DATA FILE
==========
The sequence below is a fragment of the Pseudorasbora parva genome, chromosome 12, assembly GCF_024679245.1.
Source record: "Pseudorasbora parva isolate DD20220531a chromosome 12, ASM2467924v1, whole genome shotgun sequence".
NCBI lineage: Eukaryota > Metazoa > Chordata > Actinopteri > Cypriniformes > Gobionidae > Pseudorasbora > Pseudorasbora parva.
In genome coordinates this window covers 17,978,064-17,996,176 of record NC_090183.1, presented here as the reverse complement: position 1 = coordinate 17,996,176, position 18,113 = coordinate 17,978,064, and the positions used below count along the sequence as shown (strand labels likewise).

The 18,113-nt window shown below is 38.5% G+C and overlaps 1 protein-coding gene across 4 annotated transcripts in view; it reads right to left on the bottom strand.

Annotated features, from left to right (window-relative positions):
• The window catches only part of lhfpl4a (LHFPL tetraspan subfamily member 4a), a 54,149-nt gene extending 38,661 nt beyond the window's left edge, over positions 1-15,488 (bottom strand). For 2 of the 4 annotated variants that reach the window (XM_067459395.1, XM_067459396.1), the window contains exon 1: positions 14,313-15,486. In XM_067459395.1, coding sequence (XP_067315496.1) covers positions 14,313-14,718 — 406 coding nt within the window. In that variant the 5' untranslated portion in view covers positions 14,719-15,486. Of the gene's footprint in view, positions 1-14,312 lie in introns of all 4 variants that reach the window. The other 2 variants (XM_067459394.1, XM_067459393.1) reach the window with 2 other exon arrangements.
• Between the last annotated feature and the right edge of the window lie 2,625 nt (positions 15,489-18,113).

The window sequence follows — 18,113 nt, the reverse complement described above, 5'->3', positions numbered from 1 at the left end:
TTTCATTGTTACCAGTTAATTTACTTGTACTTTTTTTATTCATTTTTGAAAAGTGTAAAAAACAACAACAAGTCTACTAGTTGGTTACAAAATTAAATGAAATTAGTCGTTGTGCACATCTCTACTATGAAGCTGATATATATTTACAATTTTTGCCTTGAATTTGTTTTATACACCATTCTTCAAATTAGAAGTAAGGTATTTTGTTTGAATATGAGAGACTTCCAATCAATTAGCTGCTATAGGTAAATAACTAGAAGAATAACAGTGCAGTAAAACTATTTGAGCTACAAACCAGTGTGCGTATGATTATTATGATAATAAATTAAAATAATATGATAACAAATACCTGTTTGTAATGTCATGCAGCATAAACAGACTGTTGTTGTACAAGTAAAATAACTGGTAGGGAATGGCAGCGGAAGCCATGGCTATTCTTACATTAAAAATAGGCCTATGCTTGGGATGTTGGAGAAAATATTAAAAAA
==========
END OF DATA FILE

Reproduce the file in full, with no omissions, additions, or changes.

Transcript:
The sequence below is a fragment of the Pseudorasbora parva genome, chromosome 12, assembly GCF_024679245.1.
Source record: "Pseudorasbora parva isolate DD20220531a chromosome 12, ASM2467924v1, whole genome shotgun sequence".
NCBI lineage: Eukaryota > Metazoa > Chordata > Actinopteri > Cypriniformes > Gobionidae > Pseudorasbora > Pseudorasbora parva.
In genome coordinates this window covers 17,978,064-17,996,176 of record NC_090183.1, presented here as the reverse complement: position 1 = coordinate 17,996,176, position 18,113 = coordinate 17,978,064, and the positions used below count along the sequence as shown (strand labels likewise).

The 18,113-nt window shown below is 38.5% G+C and overlaps 1 protein-coding gene across 4 annotated transcripts in view; it reads right to left on the bottom strand.

Annotated features, from left to right (window-relative positions):
• The window catches only part of lhfpl4a (LHFPL tetraspan subfamily member 4a), a 54,149-nt gene extending 38,661 nt beyond the window's left edge, over positions 1-15,488 (bottom strand). For 2 of the 4 annotated variants that reach the window (XM_067459395.1, XM_067459396.1), the window contains exon 1: positions 14,313-15,486. In XM_067459395.1, coding sequence (XP_067315496.1) covers positions 14,313-14,718 — 406 coding nt within the window. In that variant the 5' untranslated portion in view covers positions 14,719-15,486. Of the gene's footprint in view, positions 1-14,312 lie in introns of all 4 variants that reach the window. The other 2 variants (XM_067459394.1, XM_067459393.1) reach the window with 2 other exon arrangements.
• Between the last annotated feature and the right edge of the window lie 2,625 nt (positions 15,489-18,113).

The window sequence follows — 18,113 nt, the reverse complement described above, 5'->3', positions numbered from 1 at the left end:
TTTCATTGTTACCAGTTAATTTACTTGTACTTTTTTTATTCATTTTTGAAAAGTGTAAAAAACAACAACAAGTCTACTAGTTGGTTACAAAATTAAATGAAATTAGTCGTTGTGCACATCTCTACTATGAAGCTGATATATATTTACAATTTTTGCCTTGAATTTGTTTTATACACCATTCTTCAAATTAGAAGTAAGGTATTTTGTTTGAATATGAGAGACTTCCAATCAATTAGCTGCTATAGGTAAATAACTAGAAGAATAACAGTGCAGTAAAACTATTTGAGCTACAAACCAGTGTGCGTATGATTATTATGATAATAAATTAAAATAATATGATAACAAATACCTGTTTGTAATGTCATGCAGCATAAACAGACTGTTGTTGTACAAGTAAAATAACTGGTAGGGAATGGCAGCGGAAGCCATGGCTATTCTTACATTAAAAATAGGCCTATGCTTGGGATGTTGGAGAAAATATTAAAAAA